McDougall EM. Validation of surgical simulators. J Endourol. 2007 Mar;21(3):244-7

PMID: 17444766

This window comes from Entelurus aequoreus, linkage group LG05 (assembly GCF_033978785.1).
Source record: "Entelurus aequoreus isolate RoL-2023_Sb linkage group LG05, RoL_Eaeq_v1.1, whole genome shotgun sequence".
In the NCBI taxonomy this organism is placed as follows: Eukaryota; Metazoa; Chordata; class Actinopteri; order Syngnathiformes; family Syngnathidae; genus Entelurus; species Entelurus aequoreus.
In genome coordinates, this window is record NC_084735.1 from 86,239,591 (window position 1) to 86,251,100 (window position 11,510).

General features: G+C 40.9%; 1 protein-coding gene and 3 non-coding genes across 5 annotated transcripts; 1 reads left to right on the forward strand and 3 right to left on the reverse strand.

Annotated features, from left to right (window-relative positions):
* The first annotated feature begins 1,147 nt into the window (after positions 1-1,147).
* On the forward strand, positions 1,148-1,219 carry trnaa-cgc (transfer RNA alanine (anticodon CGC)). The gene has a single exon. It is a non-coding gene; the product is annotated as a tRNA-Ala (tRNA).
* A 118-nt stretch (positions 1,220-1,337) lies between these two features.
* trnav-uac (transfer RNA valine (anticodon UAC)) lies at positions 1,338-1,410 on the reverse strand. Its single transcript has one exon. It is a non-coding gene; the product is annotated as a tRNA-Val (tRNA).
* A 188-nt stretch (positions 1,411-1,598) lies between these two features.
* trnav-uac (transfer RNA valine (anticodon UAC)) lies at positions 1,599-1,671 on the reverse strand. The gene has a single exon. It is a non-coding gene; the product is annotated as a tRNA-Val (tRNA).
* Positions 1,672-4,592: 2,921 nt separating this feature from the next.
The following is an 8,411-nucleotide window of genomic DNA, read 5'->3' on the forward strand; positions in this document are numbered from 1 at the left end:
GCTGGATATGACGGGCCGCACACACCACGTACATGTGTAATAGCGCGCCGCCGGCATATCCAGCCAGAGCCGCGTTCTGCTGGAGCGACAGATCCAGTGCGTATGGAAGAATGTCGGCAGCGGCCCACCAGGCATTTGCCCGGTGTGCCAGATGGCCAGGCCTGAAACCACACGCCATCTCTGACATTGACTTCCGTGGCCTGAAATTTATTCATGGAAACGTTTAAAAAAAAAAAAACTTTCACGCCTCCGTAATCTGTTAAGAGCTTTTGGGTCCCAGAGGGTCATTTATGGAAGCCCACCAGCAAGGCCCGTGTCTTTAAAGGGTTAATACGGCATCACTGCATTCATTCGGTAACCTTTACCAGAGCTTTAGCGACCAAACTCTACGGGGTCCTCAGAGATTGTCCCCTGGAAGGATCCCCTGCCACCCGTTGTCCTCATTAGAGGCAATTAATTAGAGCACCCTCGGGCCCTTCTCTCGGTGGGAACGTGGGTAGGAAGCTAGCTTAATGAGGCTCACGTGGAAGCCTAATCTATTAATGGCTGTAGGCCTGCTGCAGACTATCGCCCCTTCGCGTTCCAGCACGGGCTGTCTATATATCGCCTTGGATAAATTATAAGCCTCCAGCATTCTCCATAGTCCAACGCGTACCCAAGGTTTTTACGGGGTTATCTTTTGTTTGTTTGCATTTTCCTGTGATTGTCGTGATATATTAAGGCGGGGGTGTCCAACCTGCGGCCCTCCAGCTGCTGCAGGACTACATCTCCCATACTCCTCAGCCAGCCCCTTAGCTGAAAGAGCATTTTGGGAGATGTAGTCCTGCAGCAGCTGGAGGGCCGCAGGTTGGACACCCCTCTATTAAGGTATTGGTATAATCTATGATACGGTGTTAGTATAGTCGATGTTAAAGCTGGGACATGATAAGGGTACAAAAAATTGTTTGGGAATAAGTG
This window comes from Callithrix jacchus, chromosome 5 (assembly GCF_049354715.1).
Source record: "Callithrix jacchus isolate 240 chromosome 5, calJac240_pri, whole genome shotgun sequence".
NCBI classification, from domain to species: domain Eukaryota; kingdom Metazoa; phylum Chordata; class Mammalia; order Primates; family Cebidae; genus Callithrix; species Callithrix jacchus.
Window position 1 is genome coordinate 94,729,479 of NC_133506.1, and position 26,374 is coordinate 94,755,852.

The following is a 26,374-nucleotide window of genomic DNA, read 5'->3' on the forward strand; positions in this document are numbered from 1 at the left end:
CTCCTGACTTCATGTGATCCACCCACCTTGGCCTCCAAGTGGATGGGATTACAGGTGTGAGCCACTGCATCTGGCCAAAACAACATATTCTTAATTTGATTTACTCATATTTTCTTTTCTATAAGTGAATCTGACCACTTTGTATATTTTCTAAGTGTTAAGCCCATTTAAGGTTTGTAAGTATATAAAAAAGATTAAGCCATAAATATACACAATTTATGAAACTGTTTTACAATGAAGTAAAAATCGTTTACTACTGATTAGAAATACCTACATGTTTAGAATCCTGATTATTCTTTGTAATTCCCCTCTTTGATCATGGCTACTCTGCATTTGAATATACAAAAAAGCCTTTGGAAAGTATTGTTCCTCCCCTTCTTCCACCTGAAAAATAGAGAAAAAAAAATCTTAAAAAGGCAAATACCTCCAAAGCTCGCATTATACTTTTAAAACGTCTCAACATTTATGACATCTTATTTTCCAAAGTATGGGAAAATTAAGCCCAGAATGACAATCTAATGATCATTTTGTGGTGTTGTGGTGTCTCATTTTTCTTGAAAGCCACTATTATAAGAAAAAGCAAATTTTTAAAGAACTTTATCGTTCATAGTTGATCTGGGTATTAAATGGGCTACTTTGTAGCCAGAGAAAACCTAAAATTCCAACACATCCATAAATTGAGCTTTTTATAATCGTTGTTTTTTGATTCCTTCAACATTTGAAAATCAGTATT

Although apprenticeship served surgeons in training well a hundred years ago, the complexity of surgical technology in the 21st Century has exponentially increased the demands on surgical education. Pelvic trainers can provide the necessary basic training for endoscopic and laparoscopic surgeons, but it usually is necessary to incorporate live-animal or cadaver practice or both to train fully in today's complex procedures. Advances in computer and materials technology have allowed the development of realistic simulators, but validation studies are required. Reliability is the reproducibility and precision of the test or testing device. Validity measures whether the simulator actually is teaching or evaluating what it is intended to teach or measure. Face validity relates to the realism of the simulator; content validity is a judgment of the appropriateness of the simulator as a teaching modality. Criterion validity compares the evaluation results from the new simulator with those of the old technique. The two types of criterion validity are concurrent - the extent to which the simulator correlates with the "gold standard" - and predictive - the extent to which the simulator predicts future performance. Construct validity indicates whether the simulator is able to distinguish the experienced from the inexperienced surgeon. For competency assessment, performance on a simulator should predict, or at least correlate with, an individual's performance in the operating room. A variety of endourologic models and simulators have been described, but only a few have been subjected to validity testing. An even greater number of simulators has been developed for laparoscopic skills training, but none is dedicated to training for laparoscopic urology. Surgical simulation must be used within an effective learning environment, underpinned by knowledge and professional attitudes.